6 ways to give the gift of health this holiday season

‘Tis the season to be jolly… and healthy! When you think of the holidays and health, what’s the first thing that comes to mind? Perhaps it’s all the food you intend on eating with your family. Or finally getting that gym membership you’ve been putting off. Or, maybe you don’t think these two terms go hand-in-hand at all. Well, they can. And they should!

The holiday season is a great time to enjoy time with family and friends, celebrate life, be grateful and take a moment to reflect on what’s important to you. It’s also a time to appreciate the gift of health. As this year ends and the next one begins, we encourage you to think about health and how you can help others make this essential part of life a priority.

Health is described as a “state of complete physical, mental and social well-being and not merely the absence of disease or infirmity.” If you could take that sentence, put it in a box and wrap it as a gift to give to someone you love or care about, would you?

Brighten this holiday season by giving the gift of health to loved ones. How? We asked our experts for their ideas on how you can accomplish this and here’s what they had to say:

  1. Together time. Especially for our older population, giving the gift of time and ensuring you schedule dates to see them can bring them a great deal of joy (more than you know). Go pay a visit to your grandparents, uncles or check out nearby nursing homes. Bring along young children or pets (if appropriate) when you visit.
  2. Health-tech gadgets. In an age where everything revolves around technology, this might just be one of the best gifts to give this holiday season. There’s an endless supply of devices on the market that you can give to a person you know who has been concerned about their health. Whether they’ve been experiencing heart palpitations, poor sleep or fatigue, capturing these episodes can help their doctor make a diagnosis. For example, think of a Fitbit, Apple Watch or an AliveCor Kardia heart monitor.
  3. Gym membership or sessions with a trainer. No more excuses! It’s time to make that one stop you’ve been postponing for months. The gym has all the necessary equipment for getting in shape. As we get older, weight training becomes important. But, if you’d rather do cardio, there are plenty of other options. The elliptical, stationary bike and rowing machine mitigate the amount of repetitive forces on the knees that come with long distance running, even on a treadmill. Training sessions, on the other hand, are helpful in that they are an appointment – you have someone expecting you to be there and have allotted a certain amount of time to a given task.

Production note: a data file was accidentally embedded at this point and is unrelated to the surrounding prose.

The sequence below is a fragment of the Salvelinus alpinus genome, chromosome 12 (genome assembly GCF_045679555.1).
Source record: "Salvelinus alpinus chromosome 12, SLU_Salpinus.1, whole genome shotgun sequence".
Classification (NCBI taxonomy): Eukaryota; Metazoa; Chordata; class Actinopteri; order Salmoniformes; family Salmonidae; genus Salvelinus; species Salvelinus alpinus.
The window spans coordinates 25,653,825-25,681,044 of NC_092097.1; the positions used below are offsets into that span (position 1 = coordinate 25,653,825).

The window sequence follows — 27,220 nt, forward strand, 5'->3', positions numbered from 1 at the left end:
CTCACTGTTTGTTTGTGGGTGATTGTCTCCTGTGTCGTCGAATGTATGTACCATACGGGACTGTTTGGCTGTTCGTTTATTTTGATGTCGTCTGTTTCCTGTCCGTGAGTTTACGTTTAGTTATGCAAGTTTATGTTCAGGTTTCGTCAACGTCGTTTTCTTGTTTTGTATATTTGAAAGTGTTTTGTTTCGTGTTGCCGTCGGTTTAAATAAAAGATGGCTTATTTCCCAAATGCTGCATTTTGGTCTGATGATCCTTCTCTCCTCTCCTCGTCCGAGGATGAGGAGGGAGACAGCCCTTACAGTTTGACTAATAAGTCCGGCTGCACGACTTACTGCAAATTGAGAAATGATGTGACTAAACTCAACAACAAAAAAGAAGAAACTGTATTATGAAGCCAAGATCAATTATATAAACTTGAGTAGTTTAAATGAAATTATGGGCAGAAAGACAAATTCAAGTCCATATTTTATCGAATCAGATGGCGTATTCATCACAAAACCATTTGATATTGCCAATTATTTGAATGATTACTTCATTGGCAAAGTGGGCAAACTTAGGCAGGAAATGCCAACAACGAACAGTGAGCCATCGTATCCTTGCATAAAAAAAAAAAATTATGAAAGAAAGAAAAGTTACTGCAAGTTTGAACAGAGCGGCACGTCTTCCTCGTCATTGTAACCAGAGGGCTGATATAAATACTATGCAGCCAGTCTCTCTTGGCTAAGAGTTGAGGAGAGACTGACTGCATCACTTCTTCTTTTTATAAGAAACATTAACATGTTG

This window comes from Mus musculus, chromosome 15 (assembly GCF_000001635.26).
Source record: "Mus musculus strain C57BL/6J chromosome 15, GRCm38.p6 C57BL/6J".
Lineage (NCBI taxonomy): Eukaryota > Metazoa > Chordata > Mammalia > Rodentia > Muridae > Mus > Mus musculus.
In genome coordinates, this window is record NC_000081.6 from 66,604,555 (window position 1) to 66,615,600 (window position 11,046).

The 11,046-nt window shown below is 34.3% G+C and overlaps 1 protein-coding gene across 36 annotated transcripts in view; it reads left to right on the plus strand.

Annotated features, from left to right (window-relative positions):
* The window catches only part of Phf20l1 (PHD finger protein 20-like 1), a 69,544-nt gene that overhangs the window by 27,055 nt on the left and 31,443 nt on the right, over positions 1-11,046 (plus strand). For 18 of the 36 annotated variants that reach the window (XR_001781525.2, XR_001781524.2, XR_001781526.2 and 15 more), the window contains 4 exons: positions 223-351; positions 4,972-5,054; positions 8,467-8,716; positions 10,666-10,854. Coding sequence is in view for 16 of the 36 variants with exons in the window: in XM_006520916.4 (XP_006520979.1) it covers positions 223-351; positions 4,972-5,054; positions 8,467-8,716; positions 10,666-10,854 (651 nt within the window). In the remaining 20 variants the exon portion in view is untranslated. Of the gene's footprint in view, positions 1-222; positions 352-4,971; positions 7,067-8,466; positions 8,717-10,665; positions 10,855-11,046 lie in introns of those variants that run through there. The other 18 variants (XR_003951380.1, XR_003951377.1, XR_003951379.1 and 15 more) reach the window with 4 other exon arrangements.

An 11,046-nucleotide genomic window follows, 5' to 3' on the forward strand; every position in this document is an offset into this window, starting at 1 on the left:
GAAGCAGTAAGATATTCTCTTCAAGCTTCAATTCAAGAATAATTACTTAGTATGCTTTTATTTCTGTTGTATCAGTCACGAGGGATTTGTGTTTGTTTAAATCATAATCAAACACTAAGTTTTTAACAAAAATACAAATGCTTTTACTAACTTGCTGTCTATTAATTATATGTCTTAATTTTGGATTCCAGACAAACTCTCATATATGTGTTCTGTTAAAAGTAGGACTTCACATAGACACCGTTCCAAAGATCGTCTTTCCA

4. Sign up for a heart-healthy cooking class. This is certainly a more creative option. You can prevent, or even essentially cure, many of the chronic diseases present in society today, including heart disease and Type 2 diabetes, through appropriate diet.  A heart-healthy cooking class can show people how to make delicious and healthy foods on a budget.
  5. Get your own equipment. Don’t like the gym? Think about purchasing TRX straps, an ab mat or even a bike. These relatively low cost options still can give you a great workout while using just your body weight.
  6. Adopt (not buy) a dog! The benefits of having a pet, especially a dog, are myriad.  There are benefits to blood pressure and stress levels.  From an activity standpoint, a responsible dog owner will make sure his or her pooch gets enough exercise and in turn will get some exercise himself or herself.  In this case, you are improving and saving two lives – yours and your new pal’s!

When thinking of what to get family, friends and loved ones this year, prioritize their wellbeing. You’re providing them with the gift that keeps on giving – good health.

Authors

Baran Kilical, MD, cardiologist and electrophysiologist with Anne Arundel Medical Group Cardiology Specialists.

 

 

Dimitri Thomas, MD, sports medicine doctor and surgeon at Anne Arundel Medical Center Orthopedics.

 

 

Lil Banchero, senior director of the Institute for Healthy Aging at Anne Arundel Medical Center.